QNet’s Indian operations have been shut down by the Union Ministry of Corporate Affairs (MCA).

The company’s management and top promoters are also wanted by authorities.

QNet operates in India through the shell company Vihaan Direct Selling India Private Limited.

QNet itself is run out of Malaysia by Vijay Eswaran (right).

An investigation into Vihaan by the Cyberabad Police and Registrar of Companies, revealed “various fraudulent activities aimed at duping investors.”

BehindMLM reviewed QNet in 2017. Based on the company’s business model and compensation plan, we concluded QNet was a pyramid scheme.

Indian authorities have concluded that

products sold (within QNet) were immaterial and the firm ran an illegal product-based pyramid scheme.

We largely attributed regulatory challenges in shutting the company down to QNet’s excessive use of shell companies.

Other shell companies used by QNet to operate in India include Goldquest, Questnet and Pallava Resorts.

According to the MCA, QNet has laundered over Rs. 200 billion out of India ($2.79 billion USD).

In light of QNet India being shutdown, authorities have

appealed to the public not to join or make payments to the Vihaan group or any firms operating MLM or ponzi schemes.

“There are 38 cases, and 70 people associated with the firm were arrested in Cyberabad.

There are cases in other parts of the country too,” Cyberabad Police Commissioner VC Sajjanar said.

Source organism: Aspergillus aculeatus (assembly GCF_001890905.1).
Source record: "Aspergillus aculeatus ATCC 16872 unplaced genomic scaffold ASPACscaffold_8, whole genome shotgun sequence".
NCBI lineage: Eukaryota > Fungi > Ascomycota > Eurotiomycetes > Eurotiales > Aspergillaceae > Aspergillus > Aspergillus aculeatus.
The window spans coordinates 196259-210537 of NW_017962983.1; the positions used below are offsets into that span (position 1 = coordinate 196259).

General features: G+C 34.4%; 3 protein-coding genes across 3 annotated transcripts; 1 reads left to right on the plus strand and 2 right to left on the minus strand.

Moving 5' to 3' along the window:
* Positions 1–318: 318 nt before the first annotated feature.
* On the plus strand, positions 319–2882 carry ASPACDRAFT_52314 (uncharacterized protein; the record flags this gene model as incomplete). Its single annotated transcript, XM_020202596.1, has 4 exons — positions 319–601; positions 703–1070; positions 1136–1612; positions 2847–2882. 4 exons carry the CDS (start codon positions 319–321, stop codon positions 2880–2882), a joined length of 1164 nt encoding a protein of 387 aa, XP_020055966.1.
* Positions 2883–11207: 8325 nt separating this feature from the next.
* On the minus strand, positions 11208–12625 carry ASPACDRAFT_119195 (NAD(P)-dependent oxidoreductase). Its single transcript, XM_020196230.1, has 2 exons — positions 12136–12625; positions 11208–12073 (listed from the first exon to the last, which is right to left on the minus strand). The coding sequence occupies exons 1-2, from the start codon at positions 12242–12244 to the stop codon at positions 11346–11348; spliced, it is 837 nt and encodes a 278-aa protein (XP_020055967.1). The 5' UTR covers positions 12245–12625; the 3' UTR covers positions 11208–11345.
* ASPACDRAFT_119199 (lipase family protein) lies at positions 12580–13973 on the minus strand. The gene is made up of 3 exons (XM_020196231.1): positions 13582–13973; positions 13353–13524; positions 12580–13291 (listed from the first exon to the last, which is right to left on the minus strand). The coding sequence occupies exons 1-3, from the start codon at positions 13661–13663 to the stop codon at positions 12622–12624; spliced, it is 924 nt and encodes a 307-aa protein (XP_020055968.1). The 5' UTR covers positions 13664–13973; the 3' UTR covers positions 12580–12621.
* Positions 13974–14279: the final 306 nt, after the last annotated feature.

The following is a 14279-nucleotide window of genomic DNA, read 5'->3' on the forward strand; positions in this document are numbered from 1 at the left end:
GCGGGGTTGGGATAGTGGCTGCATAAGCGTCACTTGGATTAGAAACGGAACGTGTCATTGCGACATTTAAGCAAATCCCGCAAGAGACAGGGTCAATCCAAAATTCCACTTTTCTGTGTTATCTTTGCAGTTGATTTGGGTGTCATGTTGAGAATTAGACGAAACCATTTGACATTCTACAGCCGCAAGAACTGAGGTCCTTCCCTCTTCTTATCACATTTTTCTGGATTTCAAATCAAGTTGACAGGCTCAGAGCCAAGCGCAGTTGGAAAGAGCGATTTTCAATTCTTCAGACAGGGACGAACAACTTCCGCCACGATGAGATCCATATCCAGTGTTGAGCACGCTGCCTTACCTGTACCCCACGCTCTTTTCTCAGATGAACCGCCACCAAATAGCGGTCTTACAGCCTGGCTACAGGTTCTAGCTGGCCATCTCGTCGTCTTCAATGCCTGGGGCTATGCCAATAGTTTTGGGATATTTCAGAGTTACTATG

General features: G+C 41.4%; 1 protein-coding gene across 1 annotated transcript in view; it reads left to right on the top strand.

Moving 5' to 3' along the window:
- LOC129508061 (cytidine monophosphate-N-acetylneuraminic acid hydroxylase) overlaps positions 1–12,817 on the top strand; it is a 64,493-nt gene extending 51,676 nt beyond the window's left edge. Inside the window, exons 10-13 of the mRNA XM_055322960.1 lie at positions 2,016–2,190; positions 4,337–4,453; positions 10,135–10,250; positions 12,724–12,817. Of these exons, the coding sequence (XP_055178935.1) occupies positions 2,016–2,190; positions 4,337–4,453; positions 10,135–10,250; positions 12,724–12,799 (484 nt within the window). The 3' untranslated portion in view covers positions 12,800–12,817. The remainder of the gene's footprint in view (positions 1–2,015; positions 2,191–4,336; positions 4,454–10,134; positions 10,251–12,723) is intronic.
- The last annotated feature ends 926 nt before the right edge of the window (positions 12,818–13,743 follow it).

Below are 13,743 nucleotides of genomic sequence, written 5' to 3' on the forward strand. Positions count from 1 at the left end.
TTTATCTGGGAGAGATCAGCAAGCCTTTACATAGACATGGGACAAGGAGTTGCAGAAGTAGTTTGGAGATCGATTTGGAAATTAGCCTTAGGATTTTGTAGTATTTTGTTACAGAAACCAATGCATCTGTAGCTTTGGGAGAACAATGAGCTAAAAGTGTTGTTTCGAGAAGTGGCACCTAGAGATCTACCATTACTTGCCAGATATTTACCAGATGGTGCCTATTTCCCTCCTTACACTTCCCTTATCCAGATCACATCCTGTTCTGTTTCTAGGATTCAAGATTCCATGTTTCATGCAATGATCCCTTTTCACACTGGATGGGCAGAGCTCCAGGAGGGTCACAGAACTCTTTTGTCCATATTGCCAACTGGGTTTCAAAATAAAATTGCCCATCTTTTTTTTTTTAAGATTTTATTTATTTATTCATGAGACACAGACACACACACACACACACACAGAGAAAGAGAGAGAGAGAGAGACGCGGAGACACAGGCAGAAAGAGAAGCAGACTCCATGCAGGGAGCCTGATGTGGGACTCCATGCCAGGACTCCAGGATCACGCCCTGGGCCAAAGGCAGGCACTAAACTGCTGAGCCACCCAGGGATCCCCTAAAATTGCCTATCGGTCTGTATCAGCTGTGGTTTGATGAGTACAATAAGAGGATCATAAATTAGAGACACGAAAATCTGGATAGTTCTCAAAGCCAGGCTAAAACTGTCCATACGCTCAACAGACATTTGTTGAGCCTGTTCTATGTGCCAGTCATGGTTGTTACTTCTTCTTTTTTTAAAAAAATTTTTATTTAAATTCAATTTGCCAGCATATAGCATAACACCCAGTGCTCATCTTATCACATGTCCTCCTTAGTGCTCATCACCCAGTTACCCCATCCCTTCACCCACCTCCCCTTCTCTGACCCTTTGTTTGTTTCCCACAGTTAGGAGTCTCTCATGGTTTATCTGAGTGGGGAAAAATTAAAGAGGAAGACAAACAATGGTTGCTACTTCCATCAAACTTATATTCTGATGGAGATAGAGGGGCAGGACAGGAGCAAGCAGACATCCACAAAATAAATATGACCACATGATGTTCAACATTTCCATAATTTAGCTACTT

The MCA also issued a Public Notice warning against QNet and Vihaan on August 14th.

In the notice the MCA details prosecution and investigation into Vihaan across multiple Indian states.

The products in these schemes have become merely a means of disguising or laundering investments in the pyramid schemes while the dynamics of chain promotion system are essentially the same.

In fact, money from sales must go through the company’s infrastructure and only a portion of payout is rebated to participants.

But most of it goes to top level Independent Representatives and rest of the amount is spread amongst tens of thousands of participants, most of whom loss money [sic].

In addition to shutting QNet down, Indian authorities have issued look out circulars for

Michael Fereira [sic] and eleven others who are associated with the company as directors and promoters.

Ferreira (right), who is 80 years old and holds an 80 percent stake of Vihaan, was arrested in 2016.

In 2017 the Indian Supreme Court decided it’d be a good idea to stay proceedings against QNet and release Ferreira.

Ferreira’s current status and whereabouts are unknown.

QNet’s response thus far has been to declare Indian investigations into the company as lacking ‘merit & understanding of the business‘.

QNet insists its business model is “fully legitimate and compliant as per Indian laws”, but failed to specify how.

To date Malaysian authorities have expressed no interest in investigating QNet or Vijay Eswaran.